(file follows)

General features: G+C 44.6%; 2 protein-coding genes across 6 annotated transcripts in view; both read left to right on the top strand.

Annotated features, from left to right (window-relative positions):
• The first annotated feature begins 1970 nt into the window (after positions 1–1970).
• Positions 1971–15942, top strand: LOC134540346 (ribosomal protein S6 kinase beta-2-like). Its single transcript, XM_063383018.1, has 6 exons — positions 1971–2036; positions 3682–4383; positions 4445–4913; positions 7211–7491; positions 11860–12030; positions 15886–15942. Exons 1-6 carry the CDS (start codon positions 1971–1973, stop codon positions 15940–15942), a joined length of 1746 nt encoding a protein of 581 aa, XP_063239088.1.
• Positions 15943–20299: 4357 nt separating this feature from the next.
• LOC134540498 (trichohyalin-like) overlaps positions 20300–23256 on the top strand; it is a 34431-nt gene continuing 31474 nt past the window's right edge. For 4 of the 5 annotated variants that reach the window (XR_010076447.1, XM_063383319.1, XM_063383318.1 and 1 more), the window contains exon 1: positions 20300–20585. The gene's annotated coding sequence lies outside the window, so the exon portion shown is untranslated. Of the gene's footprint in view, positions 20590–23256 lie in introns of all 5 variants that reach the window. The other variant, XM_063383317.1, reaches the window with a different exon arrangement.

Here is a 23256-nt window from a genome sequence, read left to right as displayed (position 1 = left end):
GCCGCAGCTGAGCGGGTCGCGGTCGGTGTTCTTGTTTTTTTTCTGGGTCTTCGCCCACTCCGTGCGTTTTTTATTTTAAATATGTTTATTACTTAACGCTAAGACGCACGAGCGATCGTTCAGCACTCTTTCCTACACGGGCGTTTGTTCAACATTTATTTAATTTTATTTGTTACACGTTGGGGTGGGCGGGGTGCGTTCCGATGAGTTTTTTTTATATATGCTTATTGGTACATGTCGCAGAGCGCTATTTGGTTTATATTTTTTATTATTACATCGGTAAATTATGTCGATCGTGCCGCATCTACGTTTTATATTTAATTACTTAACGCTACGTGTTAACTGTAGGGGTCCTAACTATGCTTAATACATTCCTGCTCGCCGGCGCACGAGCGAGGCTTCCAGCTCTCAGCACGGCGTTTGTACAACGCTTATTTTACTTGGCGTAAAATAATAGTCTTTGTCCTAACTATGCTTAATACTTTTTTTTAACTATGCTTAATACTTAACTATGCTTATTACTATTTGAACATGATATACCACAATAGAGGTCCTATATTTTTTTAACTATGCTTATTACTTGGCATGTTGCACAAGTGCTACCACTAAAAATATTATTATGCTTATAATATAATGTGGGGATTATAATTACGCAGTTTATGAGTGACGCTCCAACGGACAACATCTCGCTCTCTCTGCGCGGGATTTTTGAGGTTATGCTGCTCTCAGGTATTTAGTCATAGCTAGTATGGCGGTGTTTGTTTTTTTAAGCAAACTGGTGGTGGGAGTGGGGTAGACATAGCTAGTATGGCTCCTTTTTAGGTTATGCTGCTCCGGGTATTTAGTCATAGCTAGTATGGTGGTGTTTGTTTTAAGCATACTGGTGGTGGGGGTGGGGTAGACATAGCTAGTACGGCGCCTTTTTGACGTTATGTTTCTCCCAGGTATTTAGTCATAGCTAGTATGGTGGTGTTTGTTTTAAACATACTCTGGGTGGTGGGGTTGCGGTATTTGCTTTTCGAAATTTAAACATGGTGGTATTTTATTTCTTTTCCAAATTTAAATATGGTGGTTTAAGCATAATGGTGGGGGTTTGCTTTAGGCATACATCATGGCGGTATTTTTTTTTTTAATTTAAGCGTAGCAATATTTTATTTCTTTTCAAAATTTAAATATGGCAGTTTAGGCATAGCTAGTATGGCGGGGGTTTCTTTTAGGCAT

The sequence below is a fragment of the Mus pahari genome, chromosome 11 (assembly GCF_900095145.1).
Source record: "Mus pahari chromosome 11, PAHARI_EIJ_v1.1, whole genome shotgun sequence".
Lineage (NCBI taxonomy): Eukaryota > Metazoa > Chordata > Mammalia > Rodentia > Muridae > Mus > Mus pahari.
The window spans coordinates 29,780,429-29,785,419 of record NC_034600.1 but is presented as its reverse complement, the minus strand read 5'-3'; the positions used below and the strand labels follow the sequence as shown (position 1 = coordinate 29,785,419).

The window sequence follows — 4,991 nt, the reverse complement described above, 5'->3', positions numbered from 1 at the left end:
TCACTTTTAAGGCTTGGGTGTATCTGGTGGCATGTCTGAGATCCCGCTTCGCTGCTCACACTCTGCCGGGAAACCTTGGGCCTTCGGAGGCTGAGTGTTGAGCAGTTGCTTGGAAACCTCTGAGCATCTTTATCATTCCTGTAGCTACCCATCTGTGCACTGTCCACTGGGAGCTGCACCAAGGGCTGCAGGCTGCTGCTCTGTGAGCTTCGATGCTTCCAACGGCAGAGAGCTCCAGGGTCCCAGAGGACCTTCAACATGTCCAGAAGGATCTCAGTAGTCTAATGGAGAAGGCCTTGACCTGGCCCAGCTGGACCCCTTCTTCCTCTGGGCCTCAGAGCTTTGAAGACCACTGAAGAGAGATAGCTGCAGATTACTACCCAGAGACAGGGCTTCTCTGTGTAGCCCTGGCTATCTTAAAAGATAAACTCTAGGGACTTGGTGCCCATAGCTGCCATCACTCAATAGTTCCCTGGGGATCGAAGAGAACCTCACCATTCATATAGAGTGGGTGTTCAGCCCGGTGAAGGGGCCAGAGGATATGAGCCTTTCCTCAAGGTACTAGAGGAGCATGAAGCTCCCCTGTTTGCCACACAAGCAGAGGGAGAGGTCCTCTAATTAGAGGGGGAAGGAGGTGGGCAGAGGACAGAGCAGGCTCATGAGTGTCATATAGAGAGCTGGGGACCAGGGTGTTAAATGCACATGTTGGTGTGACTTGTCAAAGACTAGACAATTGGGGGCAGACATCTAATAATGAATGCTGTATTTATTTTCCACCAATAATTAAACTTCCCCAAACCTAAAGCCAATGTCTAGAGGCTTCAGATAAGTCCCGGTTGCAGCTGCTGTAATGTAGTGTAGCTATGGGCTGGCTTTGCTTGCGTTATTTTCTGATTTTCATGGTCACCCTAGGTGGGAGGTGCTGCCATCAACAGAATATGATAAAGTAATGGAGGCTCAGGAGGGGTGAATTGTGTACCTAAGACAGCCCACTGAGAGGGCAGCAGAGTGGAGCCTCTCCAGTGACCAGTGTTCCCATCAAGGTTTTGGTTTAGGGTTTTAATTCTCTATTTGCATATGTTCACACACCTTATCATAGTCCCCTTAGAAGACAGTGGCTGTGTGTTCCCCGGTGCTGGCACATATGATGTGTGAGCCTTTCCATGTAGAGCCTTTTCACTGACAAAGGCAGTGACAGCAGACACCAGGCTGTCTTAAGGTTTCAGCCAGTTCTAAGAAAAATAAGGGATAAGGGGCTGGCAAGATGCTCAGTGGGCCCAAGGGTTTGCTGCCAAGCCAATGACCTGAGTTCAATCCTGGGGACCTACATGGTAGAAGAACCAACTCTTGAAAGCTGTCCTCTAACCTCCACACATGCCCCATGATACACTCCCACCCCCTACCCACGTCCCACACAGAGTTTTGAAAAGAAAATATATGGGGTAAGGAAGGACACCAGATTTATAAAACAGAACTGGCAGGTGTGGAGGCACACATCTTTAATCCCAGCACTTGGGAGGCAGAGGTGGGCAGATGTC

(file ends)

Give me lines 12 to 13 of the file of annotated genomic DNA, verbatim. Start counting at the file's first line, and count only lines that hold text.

The window spans coordinates 29,780,429-29,785,419 of record NC_034600.1 but is presented as its reverse complement, the minus strand read 5'-3'; the positions used below and the strand labels follow the sequence as shown (position 1 = coordinate 29,785,419).

The window sequence follows — 4,991 nt, the reverse complement described above, 5'->3', positions numbered from 1 at the left end: